Silent Voices

SS Papa Francesco - Sinodo - XIV Congregazione Generale 20-10-2015  @Servizio Fotografico - L'Osservatore Romano

As someone who has been very moved by Pope Francis and his recent visit to the United States, I have been prayerfully following the Synod on the Family these past few weeks. Much has been written about the controversies and intrigues of this Synod (which officially ended today), including in-fighting amongst the bishops regarding contentious issues like gay marriage and communion for divorced Catholics. I won’t get into those issues, since a lot has already been covered in well-written, well-balanced articles on NCROnline and America Magazine.

According to the USCCB, “The XIV Ordinary General Assembly of the Synod of Bishops will continue the work of the III Extraordinary General Assembly by “reflect[ing] further on the points discussed so as to formulate appropriate pastoral guidelines” for the pastoral care of the person and the family (Instrumentum Laboris, III Extraordinary General Assembly of the Synod of Bishops).” In other words, this Synod has been convened by Pope Francis to discuss the challenges facing individuals families in the world today, in particular those whose status in the Church have been the subject of contention, such as gays and lesbians, as well as those Catholics who have divorced and remarried without first receiving an annulment.

This Synod consisted of 279  bishops and priests from all over the world. Additionally, 17 individuals and 17 couples were asked to attend as auditors. Of the 17 individuals, 13 were women, including 3 religious sisters. None of the auditors, including the religious sisters, were able to vote. I was under the impression that voting rights were dependent on one’s status as an ordained minister, however it has come to light that Br. Herve Janson, Superior General of the Little Brothers of Jesus, was also granted full voting rights. As Fr. Thomas Reese, SJ pointed out in his article in NCROnline, “Theologically and canonically, he is are no different from the superior of a women’s religious order, except for his gender.” One has to ask then, if Br. Janson, a non-ordained person, was invited to the Synod and granted full-voting rights, how come women were not given the same treatment?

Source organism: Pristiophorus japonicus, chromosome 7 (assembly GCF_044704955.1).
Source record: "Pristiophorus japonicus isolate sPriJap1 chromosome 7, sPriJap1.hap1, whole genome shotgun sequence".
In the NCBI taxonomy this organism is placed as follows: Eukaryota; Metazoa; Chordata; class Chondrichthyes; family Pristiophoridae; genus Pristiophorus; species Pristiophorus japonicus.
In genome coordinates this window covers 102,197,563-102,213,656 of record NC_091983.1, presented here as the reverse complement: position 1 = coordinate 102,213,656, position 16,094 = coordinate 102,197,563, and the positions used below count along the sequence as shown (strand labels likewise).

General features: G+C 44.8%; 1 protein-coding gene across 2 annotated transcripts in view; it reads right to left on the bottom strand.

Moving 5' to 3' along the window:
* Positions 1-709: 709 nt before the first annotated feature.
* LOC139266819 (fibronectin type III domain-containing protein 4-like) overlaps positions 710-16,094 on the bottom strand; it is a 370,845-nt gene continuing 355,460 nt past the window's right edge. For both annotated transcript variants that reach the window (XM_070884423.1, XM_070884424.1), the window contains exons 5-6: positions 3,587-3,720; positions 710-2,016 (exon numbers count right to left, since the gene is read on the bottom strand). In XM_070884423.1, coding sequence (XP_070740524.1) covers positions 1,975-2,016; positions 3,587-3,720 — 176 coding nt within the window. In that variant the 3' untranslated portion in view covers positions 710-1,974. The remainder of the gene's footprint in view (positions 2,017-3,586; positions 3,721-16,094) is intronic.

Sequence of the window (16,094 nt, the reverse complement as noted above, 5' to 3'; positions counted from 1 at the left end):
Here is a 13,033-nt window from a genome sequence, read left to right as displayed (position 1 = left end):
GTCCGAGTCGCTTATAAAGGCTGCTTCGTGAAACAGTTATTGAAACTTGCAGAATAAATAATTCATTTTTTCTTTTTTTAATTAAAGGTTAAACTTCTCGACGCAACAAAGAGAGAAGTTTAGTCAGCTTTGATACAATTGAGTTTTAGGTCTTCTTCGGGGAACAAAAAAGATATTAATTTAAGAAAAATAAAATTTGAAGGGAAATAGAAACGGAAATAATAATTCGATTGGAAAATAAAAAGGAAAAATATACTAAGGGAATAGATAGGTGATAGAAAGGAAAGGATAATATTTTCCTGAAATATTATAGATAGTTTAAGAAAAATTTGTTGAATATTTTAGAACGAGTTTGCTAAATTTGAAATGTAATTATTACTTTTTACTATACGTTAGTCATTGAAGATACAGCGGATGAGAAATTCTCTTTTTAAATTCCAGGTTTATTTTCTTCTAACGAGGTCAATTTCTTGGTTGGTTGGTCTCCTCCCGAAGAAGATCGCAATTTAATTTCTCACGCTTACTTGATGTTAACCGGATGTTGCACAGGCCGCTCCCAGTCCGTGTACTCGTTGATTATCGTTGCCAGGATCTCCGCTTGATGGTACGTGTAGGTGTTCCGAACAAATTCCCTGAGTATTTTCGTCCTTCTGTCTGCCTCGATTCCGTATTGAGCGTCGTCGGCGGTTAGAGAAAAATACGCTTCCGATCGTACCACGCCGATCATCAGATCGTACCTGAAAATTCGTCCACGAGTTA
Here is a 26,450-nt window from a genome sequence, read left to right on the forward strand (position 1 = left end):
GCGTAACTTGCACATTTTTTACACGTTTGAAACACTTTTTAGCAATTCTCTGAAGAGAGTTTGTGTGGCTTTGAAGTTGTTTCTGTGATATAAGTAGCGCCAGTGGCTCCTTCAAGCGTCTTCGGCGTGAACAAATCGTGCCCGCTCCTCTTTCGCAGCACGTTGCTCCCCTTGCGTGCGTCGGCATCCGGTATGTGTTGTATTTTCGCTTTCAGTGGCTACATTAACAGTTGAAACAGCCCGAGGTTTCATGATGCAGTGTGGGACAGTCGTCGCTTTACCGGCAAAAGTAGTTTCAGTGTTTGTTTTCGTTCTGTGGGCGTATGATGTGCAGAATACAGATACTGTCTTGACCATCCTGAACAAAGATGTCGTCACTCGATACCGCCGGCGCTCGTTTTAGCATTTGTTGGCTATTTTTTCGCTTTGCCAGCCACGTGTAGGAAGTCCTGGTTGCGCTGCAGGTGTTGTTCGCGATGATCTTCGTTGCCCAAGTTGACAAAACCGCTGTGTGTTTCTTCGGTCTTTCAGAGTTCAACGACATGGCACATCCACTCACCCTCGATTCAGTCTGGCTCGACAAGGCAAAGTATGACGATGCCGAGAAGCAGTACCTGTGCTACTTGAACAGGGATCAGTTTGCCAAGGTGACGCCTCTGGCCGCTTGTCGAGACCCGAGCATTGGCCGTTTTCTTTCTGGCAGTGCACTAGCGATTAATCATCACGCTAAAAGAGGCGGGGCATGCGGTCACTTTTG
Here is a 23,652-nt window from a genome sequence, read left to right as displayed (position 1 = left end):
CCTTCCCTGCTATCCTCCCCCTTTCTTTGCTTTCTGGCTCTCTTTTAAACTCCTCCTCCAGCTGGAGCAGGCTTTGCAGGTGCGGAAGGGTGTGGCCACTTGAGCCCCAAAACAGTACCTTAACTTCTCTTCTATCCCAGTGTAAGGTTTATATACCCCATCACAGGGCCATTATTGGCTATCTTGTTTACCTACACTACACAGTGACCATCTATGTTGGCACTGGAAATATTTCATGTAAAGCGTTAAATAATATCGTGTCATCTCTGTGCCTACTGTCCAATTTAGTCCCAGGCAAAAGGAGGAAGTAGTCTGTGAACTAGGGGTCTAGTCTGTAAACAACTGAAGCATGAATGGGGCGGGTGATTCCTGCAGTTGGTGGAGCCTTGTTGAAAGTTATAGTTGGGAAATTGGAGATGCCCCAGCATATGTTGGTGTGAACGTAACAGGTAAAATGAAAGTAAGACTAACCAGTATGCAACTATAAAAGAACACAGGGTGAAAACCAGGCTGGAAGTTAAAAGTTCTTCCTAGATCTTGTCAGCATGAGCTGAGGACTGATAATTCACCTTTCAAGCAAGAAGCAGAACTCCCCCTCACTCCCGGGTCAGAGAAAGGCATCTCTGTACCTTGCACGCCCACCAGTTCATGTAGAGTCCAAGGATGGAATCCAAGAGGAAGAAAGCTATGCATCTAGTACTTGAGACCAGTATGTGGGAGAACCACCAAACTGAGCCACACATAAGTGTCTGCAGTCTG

Failing to grant women equal voice and any voting rights at the Synod was a missed opportunity. How can the Synod Fathers claim to have the best interest of the human person and the family, when they uphold a patriarchal structure that continues to discriminate against and disenfranchise all women? Can a major discussion on the family and the problems they face today be relevant and meaningful if it does not take into serious account, with equal importance, the voice of women, married, single, or religious? And this is even without asking why other laymen were not given equal voting rights as well!

I think part of the beauty of a vocation to brotherhood is the ability to identify with and insist on casting one’s lot with everyone else – brother or sister, man or woman. When Fr. Thomas Reese asked Br. Janson about his status as a voting member despite not being ordained, Br. Janson stated, “This is a huge question… I did not feel at ease when I learned that the pope was admitting me. It showed the distinction between men and women… There were only three women religious and they did not have voting rights,” he continued. “I wondered whether to accept or not. We try to be their brothers… Friars try to live with the people… This is a bishops’ synod. I asked the questions you asked. I asked myself and a cardinal. I said, ‘we are brothers, we are religious people.’ I am not ordained.” I am grateful that Br. Janson was able to articulate his uneasiness with the process and that he was able to acknowledge the inequality of the situation. He concluded, “My having a voting right is too much — in regard to our sisters. I think they should have a voting right.”

I am praying that the next Synod, or the next meeting that discusses the lives of all Christians, men and women, will be more in keeping with the spirit of Pope Francis’ invitation to have more women in Church leadership. Our sisters need to be heard!

Below is the video from yesterday’s press briefing in which Fr. Thomas Reese, SJ asks Br. Herve Janson about his status as a voting member at the Synod. The section starts at approximately 42 minutes into the video.

Photo © L’Osservatore Romano, October 20, 2015

2 thoughts on “Silent Voices

  1. I don’t understand this emphasis on voting rights. The church isn’t a democracy. The people’s voice was heard and that is enough.

    1. Vatican II has called all the faithful to “full, active, conscious participation”. I can appreciate that some people may have a predilection to rely on the judgement and decision-making process of others, however many other people’s faith and consciousness have inspired them to desire greater and fuller involvement in the life of the Church, especially as it pertains to the life of the laity and their relationship to Christ through the Sacraments. If these voices want to be heard, they deserve every right to be, as Pope Francis has called us to be more aware of.

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